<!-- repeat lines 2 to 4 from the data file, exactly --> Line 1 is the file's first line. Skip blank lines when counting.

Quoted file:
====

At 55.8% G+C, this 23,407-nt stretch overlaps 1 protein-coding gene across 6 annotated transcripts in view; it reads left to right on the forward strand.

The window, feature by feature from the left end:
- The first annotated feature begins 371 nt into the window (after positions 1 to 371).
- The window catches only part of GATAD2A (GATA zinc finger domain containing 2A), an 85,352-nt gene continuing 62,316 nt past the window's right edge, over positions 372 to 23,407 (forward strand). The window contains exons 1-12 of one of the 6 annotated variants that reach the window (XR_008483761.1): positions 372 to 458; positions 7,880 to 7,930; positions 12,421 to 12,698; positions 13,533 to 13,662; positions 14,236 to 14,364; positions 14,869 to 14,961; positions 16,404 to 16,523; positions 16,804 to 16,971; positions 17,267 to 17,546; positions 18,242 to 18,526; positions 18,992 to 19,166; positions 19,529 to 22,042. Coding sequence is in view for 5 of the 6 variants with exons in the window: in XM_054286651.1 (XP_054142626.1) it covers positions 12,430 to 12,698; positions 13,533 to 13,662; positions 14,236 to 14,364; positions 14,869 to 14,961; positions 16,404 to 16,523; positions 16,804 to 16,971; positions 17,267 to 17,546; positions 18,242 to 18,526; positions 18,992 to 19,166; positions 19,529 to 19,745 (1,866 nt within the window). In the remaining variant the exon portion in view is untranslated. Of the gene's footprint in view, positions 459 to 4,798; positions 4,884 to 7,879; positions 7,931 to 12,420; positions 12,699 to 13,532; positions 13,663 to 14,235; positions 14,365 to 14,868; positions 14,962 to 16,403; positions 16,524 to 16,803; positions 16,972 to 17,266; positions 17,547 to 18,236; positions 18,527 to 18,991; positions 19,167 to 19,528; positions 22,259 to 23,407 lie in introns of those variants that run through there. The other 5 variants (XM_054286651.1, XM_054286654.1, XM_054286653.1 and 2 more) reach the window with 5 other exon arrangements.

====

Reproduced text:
The window, feature by feature from the left end:
- The first annotated feature begins 371 nt into the window (after positions 1 to 371).
- The window catches only part of GATAD2A (GATA zinc finger domain containing 2A), an 85,352-nt gene continuing 62,316 nt past the window's right edge, over positions 372 to 23,407 (forward strand). The window contains exons 1-12 of one of the 6 annotated variants that reach the window (XR_008483761.1): positions 372 to 458; positions 7,880 to 7,930; positions 12,421 to 12,698; positions 13,533 to 13,662; positions 14,236 to 14,364; positions 14,869 to 14,961; positions 16,404 to 16,523; positions 16,804 to 16,971; positions 17,267 to 17,546; positions 18,242 to 18,526; positions 18,992 to 19,166; positions 19,529 to 22,042. Coding sequence is in view for 5 of the 6 variants with exons in the window: in XM_054286651.1 (XP_054142626.1) it covers positions 12,430 to 12,698; positions 13,533 to 13,662; positions 14,236 to 14,364; positions 14,869 to 14,961; positions 16,404 to 16,523; positions 16,804 to 16,971; positions 17,267 to 17,546; positions 18,242 to 18,526; positions 18,992 to 19,166; positions 19,529 to 19,745 (1,866 nt within the window). In the remaining variant the exon portion in view is untranslated. Of the gene's footprint in view, positions 459 to 4,798; positions 4,884 to 7,879; positions 7,931 to 12,420; positions 12,699 to 13,532; positions 13,663 to 14,235; positions 14,365 to 14,868; positions 14,962 to 16,403; positions 16,524 to 16,803; positions 16,972 to 17,266; positions 17,547 to 18,236; positions 18,527 to 18,991; positions 19,167 to 19,528; positions 22,259 to 23,407 lie in introns of those variants that run through there. The other 5 variants (XM_054286651.1, XM_054286654.1, XM_054286653.1 and 2 more) reach the window with 5 other exon arrangements.